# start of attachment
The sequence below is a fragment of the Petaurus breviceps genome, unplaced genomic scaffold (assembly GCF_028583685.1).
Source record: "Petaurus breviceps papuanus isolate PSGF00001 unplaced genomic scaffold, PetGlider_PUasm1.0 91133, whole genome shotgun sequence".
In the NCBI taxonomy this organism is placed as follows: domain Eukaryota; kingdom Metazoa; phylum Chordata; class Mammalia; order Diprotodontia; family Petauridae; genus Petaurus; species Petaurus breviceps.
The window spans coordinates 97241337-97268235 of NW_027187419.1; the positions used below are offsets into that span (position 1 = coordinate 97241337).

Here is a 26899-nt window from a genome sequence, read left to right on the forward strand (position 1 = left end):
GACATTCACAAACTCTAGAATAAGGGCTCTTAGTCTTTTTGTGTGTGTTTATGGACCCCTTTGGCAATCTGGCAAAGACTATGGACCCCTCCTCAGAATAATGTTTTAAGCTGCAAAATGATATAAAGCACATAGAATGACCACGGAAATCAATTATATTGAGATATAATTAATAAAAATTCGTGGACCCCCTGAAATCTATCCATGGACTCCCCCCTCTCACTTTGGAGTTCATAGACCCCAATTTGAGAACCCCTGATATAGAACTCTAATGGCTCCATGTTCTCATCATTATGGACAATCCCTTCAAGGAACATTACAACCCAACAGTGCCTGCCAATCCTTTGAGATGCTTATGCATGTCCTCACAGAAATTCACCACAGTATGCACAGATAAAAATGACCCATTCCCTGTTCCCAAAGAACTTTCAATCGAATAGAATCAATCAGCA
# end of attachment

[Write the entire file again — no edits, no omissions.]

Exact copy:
The sequence below is a fragment of the Petaurus breviceps genome, unplaced genomic scaffold (assembly GCF_028583685.1).
Source record: "Petaurus breviceps papuanus isolate PSGF00001 unplaced genomic scaffold, PetGlider_PUasm1.0 91133, whole genome shotgun sequence".
In the NCBI taxonomy this organism is placed as follows: domain Eukaryota; kingdom Metazoa; phylum Chordata; class Mammalia; order Diprotodontia; family Petauridae; genus Petaurus; species Petaurus breviceps.
The window spans coordinates 97241337-97268235 of NW_027187419.1; the positions used below are offsets into that span (position 1 = coordinate 97241337).

Here is a 26899-nt window from a genome sequence, read left to right on the forward strand (position 1 = left end):
GACATTCACAAACTCTAGAATAAGGGCTCTTAGTCTTTTTGTGTGTGTTTATGGACCCCTTTGGCAATCTGGCAAAGACTATGGACCCCTCCTCAGAATAATGTTTTAAGCTGCAAAATGATATAAAGCACATAGAATGACCACGGAAATCAATTATATTGAGATATAATTAATAAAAATTCGTGGACCCCCTGAAATCTATCCATGGACTCCCCCCTCTCACTTTGGAGTTCATAGACCCCAATTTGAGAACCCCTGATATAGAACTCTAATGGCTCCATGTTCTCATCATTATGGACAATCCCTTCAAGGAACATTACAACCCAACAGTGCCTGCCAATCCTTTGAGATGCTTATGCATGTCCTCACAGAAATTCACCACAGTATGCACAGATAAAAATGACCCATTCCCTGTTCCCAAAGAACTTTCAATCGAATAGAATCAATCAGCA